More room for states: Finance Ministry may ease borrowing limit beyond 3% of GSDP

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New Delhi | Updated: December 14, 2015 6:38:51 AM

States will have more room to borrow this financial year with the Ministry of Finance expected to soon approve relaxation of their borrowing limits beyond 3 per cent of Gross State Domestic Product (GSDP), subject to conditions that are in line with recommendations of 14th Finance Commission.

Gross State Domestic Product, GSDP, Finance Commission, UDAY, UDAY scheme, Ujwal Discom Assurance Scheme, indian expressDuring the conference of states’ finance secretaries last week, finance secretary Ratan Watal had said the government is in discussions with states to relax their fiscal deficit limits from 3 per cent of GSDP to a maximum of 3.5 per cent of GSDP. (Reuters)

States will have more room to borrow this financial year with the Ministry of Finance expected to soon approve relaxation of their borrowing limits beyond 3 per cent of Gross State Domestic Product (GSDP), subject to conditions that are in line with recommendations of 14th Finance Commission.

Officials said the ministry will provide case-by-case approval to states for additional borrowing to help them enhance their capital expenditure.

“Finance minister will soon approve the relaxation in borrowing limits for states. The decision is in final stages. The blanket approval will be followed by case-by-case approval to states,” a senior finance ministry official said.

The move is an attempt to de-link the fiscal relaxations granted to states under the ongoing scheme of UDAY (Ujwal Discom Assurance Scheme), with the finance ministry even looking at relaxing borrowing limits of states which have not yet participated in the scheme, the official added.

The finance ministry will grant case-by-case approval to relax fiscal deficit limits under the Fiscal Responsibility and Budget Management Act (FRBM) subject to fulfillment of three conditions as specified in the Fourteenth Finance Commission recommendations.

Firstly, states should have had no revenue deficit this year and in the preceding year. The states will be eligible for flexibility of 0.25 per cent over and above the fiscal deficit limit of 3 per cent of GSDP if their debt-GSDP ratio is less than or equal to 25 per cent in the preceding year.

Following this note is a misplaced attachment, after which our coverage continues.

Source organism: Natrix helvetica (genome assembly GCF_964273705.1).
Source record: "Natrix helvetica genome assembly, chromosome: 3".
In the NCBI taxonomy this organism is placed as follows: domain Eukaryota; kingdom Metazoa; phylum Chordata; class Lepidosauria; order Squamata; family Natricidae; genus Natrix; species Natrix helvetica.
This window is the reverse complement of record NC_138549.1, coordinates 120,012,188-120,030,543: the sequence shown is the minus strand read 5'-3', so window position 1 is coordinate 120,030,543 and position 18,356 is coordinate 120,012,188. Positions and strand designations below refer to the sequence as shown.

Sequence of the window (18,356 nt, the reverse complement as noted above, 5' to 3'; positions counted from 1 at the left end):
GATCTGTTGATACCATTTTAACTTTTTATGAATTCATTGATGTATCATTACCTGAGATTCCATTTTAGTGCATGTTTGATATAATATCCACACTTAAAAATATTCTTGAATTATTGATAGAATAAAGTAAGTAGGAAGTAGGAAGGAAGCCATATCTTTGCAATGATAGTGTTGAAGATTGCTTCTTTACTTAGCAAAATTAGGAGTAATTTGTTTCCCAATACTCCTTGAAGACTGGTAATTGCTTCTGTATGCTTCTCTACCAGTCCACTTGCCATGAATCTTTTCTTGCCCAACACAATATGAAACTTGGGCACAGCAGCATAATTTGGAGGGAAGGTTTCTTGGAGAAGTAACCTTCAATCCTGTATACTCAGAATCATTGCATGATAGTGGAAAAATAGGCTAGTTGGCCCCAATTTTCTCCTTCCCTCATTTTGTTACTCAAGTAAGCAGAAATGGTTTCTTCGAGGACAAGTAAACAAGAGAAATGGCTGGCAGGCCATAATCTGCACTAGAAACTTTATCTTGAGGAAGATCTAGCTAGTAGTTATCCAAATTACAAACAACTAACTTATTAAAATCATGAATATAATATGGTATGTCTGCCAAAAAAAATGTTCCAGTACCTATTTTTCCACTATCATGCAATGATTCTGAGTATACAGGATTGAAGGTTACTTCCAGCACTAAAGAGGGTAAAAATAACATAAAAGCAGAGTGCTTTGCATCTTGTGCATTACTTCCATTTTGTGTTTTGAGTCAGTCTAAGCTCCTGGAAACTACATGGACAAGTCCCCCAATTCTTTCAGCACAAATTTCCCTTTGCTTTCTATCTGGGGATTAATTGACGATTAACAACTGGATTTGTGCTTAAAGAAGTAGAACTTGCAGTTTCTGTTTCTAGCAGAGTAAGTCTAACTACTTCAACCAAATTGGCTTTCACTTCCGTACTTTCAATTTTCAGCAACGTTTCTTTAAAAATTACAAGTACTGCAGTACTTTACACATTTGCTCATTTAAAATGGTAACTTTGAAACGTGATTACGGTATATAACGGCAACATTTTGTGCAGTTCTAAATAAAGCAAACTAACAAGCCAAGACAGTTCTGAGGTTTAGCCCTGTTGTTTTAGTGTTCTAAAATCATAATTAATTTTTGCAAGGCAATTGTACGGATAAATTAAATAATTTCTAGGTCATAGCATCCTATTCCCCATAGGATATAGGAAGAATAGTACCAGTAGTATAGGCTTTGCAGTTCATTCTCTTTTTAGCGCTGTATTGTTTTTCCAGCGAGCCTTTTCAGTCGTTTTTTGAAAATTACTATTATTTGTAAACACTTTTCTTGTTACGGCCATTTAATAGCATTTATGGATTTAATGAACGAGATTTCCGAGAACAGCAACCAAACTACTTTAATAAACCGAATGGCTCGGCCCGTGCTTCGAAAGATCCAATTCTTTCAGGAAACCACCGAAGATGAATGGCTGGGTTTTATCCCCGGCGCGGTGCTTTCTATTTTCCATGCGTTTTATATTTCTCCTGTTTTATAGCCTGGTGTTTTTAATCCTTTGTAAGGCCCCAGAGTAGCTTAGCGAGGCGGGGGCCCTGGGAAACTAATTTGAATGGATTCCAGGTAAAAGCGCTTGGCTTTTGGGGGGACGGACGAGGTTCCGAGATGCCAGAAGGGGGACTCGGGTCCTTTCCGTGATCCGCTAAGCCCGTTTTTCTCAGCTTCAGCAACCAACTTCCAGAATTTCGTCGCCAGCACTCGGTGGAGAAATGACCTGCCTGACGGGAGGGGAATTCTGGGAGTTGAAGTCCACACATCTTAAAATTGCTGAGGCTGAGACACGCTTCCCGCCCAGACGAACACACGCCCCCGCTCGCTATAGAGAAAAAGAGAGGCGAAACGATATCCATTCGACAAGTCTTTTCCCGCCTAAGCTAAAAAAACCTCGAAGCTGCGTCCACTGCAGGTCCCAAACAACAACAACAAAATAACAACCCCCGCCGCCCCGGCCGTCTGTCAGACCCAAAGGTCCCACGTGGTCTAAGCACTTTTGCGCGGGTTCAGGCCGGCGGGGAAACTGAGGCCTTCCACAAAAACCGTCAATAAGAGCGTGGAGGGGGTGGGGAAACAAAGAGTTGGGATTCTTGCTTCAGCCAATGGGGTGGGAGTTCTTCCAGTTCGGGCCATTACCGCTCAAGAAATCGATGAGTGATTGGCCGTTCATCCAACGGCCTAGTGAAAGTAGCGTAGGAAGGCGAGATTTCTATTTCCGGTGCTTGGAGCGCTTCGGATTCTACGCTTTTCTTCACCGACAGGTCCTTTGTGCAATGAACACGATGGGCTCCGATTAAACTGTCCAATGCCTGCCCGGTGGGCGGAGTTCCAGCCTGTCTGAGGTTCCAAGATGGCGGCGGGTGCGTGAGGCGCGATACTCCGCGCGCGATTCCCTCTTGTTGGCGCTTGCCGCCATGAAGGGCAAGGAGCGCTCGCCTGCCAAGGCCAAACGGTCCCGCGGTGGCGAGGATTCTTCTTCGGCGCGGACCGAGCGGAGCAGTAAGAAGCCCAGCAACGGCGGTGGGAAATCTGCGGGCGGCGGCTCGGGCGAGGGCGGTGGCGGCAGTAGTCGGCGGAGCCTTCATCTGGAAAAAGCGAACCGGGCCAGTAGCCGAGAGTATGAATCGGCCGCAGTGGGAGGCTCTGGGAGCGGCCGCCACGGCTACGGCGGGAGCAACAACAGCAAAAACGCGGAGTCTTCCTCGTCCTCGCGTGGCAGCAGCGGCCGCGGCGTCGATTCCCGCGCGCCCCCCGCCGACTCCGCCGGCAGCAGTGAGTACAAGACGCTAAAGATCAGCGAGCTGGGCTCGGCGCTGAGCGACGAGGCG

States will be further eligible for an additional borrowing limit of 0.25 per cent of GSDP this year if the interest payments are less than or equal to 10 per cent of the revenue receipts in the preceding year.

“There were talks that a Cabinet nod may be required but the ministry’s nod is enough for relaxing the limits. The permission will be granted as per specified in Article 293 (3) of Constitution,” the official said.

“The Cabinet nod for relaxation of FRBM limits was provided earlier itself for UDAY scheme but case-by-case approval is needed for the implementation. The increase in fiscal deficit limits will help states to enhance their fiscal space,” the official said.

So far, ten states, namely Andhra Pradesh, Chhattisgarh, Gujarat, Himachal Pradesh, Jammu & Kashmir, Jharkhand, Madhya Pradesh, Punjab, Rajasthan, and Uttarakhand have joined the UDAY scheme. Under the UDAY scheme, which was launched last month, the government had asked states to voluntarily take over 50 per cent of the loans of state electricity boards (SEBs) by March 31, and 75 per cent by the end of FY17.

These taken-over loans will not be counted for the states’ FRBM for the current fiscal year and the next. The states, in turn, will have the facility of a concessional interest rate of about 9 per cent for servicing the loans, as against rates of over 13 per cent that is charged at present on SEBs’ outstanding debt. The states will issue bonds at 0.5 per cent above the G-sec coupon rate, to finance the restructuring.

From 2017-18, the SEBS’ losses, if any, will have to be taken over by the states without any relief on the FRBM front.

During the conference of states’ finance secretaries last week, finance secretary Ratan Watal had said the government is in discussions with states to relax their fiscal deficit limits from 3 per cent of GSDP to a maximum of 3.5 per cent of GSDP.

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